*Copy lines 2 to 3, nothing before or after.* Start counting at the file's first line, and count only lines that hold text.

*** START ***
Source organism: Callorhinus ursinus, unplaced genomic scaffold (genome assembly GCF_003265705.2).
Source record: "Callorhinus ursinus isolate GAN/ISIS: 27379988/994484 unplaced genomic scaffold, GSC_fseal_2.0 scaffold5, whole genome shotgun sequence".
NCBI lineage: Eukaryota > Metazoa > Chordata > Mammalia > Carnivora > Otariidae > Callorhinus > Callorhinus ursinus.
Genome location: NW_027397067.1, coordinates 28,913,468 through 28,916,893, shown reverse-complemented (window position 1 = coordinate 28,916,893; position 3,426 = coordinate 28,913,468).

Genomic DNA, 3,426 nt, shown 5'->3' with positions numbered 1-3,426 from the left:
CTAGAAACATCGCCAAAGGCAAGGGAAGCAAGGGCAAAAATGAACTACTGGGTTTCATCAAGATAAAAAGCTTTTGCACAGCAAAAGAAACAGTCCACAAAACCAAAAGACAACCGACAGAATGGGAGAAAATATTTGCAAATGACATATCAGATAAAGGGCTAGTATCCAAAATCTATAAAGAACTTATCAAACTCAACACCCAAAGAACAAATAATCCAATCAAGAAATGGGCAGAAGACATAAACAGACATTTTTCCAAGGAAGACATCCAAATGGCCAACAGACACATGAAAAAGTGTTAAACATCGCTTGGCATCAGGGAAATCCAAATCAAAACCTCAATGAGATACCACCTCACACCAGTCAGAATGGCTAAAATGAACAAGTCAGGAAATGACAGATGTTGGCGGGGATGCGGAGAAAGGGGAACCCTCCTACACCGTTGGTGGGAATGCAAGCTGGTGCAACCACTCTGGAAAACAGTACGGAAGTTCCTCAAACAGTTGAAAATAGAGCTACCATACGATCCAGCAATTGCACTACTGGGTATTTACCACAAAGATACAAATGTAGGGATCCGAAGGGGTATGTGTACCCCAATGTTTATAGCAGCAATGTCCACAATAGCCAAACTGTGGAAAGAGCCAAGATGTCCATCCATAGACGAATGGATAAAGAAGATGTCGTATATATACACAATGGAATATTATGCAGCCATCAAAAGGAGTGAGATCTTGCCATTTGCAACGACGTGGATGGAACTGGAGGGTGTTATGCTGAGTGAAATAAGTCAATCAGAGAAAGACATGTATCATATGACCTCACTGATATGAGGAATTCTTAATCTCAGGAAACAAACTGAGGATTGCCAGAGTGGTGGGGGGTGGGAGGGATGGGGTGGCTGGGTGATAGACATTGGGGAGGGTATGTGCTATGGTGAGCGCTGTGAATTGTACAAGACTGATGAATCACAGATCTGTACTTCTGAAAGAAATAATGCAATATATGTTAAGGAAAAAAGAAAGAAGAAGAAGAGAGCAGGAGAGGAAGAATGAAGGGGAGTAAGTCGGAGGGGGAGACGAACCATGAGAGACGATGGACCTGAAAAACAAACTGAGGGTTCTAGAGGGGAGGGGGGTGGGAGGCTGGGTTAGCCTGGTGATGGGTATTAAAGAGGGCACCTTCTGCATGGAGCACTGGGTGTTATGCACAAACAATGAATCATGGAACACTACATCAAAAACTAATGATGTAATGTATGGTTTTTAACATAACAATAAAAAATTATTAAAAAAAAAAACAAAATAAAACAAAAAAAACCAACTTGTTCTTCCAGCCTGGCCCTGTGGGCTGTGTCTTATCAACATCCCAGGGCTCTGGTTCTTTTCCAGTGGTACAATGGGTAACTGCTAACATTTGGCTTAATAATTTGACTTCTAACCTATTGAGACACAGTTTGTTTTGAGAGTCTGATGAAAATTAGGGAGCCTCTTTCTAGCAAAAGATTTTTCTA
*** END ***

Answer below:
Source record: "Callorhinus ursinus isolate GAN/ISIS: 27379988/994484 unplaced genomic scaffold, GSC_fseal_2.0 scaffold5, whole genome shotgun sequence".
NCBI lineage: Eukaryota > Metazoa > Chordata > Mammalia > Carnivora > Otariidae > Callorhinus > Callorhinus ursinus.